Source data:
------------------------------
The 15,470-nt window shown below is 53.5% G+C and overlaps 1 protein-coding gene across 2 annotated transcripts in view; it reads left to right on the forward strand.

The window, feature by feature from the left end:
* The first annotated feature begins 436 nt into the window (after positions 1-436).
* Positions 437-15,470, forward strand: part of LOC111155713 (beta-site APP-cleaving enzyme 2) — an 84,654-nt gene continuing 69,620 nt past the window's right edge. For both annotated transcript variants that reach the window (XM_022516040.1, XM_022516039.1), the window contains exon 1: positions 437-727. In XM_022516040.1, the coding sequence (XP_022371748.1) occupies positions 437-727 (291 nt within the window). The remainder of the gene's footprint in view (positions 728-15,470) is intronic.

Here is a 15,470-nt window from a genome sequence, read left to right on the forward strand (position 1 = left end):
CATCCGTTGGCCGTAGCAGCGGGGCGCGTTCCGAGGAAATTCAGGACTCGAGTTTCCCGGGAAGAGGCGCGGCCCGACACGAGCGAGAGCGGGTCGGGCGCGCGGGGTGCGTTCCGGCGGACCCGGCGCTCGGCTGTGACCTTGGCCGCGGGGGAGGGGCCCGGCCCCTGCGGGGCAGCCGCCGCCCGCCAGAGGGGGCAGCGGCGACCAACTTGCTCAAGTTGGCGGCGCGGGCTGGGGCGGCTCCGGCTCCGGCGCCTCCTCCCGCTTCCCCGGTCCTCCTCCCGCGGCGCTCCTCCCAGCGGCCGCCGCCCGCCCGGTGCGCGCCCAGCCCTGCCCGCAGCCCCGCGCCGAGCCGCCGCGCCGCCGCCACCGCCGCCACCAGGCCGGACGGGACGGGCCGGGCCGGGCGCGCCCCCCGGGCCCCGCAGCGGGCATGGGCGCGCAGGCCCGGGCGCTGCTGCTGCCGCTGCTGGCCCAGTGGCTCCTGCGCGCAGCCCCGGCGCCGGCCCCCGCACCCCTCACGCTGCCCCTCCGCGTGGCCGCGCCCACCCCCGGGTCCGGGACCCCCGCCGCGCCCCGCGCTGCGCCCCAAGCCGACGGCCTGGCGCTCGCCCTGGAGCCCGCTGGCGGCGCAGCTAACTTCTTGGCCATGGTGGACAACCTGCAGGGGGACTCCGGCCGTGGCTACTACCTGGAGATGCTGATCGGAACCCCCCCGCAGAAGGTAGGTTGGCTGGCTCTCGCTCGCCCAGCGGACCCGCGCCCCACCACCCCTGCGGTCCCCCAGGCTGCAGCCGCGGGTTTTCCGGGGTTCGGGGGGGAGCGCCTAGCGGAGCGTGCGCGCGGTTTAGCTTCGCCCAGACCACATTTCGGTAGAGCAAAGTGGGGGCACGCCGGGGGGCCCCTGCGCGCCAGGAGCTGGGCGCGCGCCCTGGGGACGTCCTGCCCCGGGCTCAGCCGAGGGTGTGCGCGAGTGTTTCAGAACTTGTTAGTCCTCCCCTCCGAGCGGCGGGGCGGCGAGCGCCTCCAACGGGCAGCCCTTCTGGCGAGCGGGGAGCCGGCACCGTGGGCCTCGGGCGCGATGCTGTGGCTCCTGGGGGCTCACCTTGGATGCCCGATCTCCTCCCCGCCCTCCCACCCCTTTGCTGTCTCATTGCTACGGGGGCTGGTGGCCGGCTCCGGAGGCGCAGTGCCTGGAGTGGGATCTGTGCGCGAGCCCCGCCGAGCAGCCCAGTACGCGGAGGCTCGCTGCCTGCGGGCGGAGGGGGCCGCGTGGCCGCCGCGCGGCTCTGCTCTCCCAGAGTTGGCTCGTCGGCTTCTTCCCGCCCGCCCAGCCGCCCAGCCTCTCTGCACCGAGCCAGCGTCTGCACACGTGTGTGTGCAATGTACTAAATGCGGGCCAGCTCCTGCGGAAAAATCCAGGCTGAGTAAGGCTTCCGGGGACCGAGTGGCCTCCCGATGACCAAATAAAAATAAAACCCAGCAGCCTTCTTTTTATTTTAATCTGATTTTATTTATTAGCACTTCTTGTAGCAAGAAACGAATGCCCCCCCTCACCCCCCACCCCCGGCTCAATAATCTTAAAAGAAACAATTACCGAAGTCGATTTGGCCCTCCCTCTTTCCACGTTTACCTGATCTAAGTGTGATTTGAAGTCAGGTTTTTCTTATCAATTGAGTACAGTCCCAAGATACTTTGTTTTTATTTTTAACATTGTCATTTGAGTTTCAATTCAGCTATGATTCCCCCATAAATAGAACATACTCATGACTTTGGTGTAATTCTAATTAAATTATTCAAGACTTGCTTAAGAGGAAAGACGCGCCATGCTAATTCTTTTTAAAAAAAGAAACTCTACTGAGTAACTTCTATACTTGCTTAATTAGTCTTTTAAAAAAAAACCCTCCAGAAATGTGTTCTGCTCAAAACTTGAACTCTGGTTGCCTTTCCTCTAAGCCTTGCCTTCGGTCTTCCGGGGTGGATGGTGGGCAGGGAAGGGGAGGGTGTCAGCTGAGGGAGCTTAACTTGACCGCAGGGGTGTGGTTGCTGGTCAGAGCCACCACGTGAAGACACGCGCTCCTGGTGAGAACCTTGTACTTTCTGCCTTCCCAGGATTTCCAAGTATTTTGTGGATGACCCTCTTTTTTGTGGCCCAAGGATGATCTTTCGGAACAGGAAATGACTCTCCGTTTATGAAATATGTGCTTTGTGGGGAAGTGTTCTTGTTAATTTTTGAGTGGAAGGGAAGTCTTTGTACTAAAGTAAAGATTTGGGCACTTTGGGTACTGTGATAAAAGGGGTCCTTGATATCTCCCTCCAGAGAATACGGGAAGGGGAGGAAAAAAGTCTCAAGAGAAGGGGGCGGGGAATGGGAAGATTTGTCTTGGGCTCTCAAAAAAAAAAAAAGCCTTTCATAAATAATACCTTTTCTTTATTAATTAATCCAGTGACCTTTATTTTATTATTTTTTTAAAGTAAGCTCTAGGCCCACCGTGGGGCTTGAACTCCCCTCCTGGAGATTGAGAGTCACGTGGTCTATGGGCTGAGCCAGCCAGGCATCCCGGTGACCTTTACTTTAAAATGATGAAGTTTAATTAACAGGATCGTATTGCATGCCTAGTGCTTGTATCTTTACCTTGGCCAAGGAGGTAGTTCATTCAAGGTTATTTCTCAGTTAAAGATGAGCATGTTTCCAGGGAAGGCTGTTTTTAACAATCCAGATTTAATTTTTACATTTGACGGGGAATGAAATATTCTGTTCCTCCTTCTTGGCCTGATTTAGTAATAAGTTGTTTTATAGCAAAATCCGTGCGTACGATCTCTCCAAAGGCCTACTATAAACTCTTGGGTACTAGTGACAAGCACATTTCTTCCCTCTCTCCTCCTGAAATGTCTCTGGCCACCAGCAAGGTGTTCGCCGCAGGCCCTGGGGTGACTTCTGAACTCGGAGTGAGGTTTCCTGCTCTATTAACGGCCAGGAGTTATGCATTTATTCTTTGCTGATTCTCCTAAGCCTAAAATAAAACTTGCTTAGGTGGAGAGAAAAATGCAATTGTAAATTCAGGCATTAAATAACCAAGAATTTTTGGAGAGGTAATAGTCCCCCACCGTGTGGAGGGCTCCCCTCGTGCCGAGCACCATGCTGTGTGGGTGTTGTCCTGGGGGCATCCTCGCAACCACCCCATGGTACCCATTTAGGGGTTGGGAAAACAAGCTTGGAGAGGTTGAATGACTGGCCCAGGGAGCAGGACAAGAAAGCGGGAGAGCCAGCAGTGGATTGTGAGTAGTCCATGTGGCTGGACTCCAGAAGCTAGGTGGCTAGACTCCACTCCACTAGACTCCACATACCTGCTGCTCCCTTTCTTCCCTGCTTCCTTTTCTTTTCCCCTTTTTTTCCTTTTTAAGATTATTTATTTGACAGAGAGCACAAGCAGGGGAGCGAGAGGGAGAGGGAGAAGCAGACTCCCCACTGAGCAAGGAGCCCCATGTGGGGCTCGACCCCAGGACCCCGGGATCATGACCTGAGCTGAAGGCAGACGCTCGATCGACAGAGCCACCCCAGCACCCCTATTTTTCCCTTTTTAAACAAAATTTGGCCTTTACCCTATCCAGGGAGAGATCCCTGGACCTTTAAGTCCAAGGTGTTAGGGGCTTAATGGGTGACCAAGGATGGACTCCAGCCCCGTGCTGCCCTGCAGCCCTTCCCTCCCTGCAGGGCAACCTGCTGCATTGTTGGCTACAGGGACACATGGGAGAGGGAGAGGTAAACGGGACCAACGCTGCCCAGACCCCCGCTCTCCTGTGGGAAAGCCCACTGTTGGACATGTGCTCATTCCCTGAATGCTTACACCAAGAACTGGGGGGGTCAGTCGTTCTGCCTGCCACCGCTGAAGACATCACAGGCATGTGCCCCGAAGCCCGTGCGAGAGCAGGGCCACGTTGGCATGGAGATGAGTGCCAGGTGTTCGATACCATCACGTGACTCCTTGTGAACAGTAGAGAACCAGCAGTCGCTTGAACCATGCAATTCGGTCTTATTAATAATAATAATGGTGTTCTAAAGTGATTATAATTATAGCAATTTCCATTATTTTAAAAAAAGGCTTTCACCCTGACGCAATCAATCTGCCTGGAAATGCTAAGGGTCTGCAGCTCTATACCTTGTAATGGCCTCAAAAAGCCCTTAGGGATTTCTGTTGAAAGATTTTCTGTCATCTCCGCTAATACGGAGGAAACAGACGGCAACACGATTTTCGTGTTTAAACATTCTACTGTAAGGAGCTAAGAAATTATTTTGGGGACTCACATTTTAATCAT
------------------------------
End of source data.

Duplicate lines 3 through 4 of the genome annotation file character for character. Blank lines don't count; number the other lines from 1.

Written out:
* The first annotated feature begins 436 nt into the window (after positions 1-436).
* Positions 437-15,470, forward strand: part of LOC111155713 (beta-site APP-cleaving enzyme 2) — an 84,654-nt gene continuing 69,620 nt past the window's right edge. For both annotated transcript variants that reach the window (XM_022516040.1, XM_022516039.1), the window contains exon 1: positions 437-727. In XM_022516040.1, the coding sequence (XP_022371748.1) occupies positions 437-727 (291 nt within the window). The remainder of the gene's footprint in view (positions 728-15,470) is intronic.